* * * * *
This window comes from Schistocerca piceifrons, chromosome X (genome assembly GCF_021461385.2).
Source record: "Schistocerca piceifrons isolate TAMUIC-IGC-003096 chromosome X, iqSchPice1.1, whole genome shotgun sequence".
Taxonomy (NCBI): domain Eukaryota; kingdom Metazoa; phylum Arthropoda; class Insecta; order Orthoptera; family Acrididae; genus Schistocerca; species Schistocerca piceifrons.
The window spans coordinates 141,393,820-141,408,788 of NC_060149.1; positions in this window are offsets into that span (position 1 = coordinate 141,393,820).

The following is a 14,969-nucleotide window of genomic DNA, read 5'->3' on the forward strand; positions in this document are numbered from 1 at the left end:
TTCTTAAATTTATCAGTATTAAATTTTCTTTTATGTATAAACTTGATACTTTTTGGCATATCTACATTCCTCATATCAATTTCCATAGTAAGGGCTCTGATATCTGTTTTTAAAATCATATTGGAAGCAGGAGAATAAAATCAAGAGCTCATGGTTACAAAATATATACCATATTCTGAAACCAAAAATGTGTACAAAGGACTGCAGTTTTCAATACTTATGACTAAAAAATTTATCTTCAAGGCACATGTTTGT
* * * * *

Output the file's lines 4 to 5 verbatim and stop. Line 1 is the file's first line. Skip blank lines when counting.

The window spans coordinates 141,393,820-141,408,788 of NC_060149.1; positions in this window are offsets into that span (position 1 = coordinate 141,393,820).

The following is a 14,969-nucleotide window of genomic DNA, read 5'->3' on the forward strand; positions in this document are numbered from 1 at the left end: